System of Nonlinear Equations

Question

Find the value or values of that are solutions to this system of equations:

$x^2+y^2=5$$x+y=1$

Solution

If the equations look familiar enough so that you can sketch them by hand, then doing so may help you get your arms around the problem. (The calculator provided for the exam does not have graphing capability, so if you want to see a graph you pretty much need to make it yourself. Learn more about it here.)

A very rough sketch will do. I think my sketch (left) is pretty crude. For this problem, the first equation is for a circle with center at the origin and radius equal to the square root of 5. The square root of 5 is about 2.2, so the circle goes through points (2.2, 0); (0, 2); (-2.2, 0); and (0, -2.2), approximately.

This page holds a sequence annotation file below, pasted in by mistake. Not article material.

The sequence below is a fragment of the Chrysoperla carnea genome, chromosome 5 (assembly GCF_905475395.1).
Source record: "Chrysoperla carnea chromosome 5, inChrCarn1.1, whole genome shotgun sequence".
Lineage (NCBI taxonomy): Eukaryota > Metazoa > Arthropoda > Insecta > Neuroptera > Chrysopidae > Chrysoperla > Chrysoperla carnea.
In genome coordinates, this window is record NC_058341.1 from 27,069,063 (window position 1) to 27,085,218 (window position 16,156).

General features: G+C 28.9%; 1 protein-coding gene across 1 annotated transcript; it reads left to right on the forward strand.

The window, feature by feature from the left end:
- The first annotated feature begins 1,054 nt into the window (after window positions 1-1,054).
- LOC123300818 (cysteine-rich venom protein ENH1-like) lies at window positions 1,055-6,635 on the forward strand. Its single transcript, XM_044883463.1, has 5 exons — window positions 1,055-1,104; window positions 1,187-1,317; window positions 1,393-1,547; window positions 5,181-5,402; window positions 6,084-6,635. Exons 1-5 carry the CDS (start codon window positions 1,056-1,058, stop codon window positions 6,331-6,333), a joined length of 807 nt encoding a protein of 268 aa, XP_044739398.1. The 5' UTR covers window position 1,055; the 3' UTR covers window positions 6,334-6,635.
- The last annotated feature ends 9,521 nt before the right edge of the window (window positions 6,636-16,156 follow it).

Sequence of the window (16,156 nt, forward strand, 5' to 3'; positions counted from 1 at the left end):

The second is for a line with a slope of -1 and intercepts at  $x=1$ and $y=1$. The solutions to the system lie at the points of intersection of the graphs, one in the second quadrant (where is negative and is positive) and the other in the fourth quadrant (where is positive and is negative).

The sketch is just to help you get your arms around the problem. If it doesn’t work for you, you can skip it — it’s not essential.

You can solve using substitution. If $x+y=1$ then $y=1-x$; substitute $1-x$ for $y$ in the equation $x^2+y^2=5.$

 $x^2+(1-x)^2=5$$x^2+(1-x)^2=5$ $2x^2-2x-4=0$$2x^2-2x-4=0$ Simplify: Multiply out, subtract 5 from each side, and collect like terms. $x^2-x-2=0$$x^2-x-2=0$ Divide both sides by 2. $(x-2)(x+1)=0$$(x-2)(x+1)=0$ Factor $x=-1,&space;2$$x=-1,&space;2$ Set each factor equal to 0 and solve.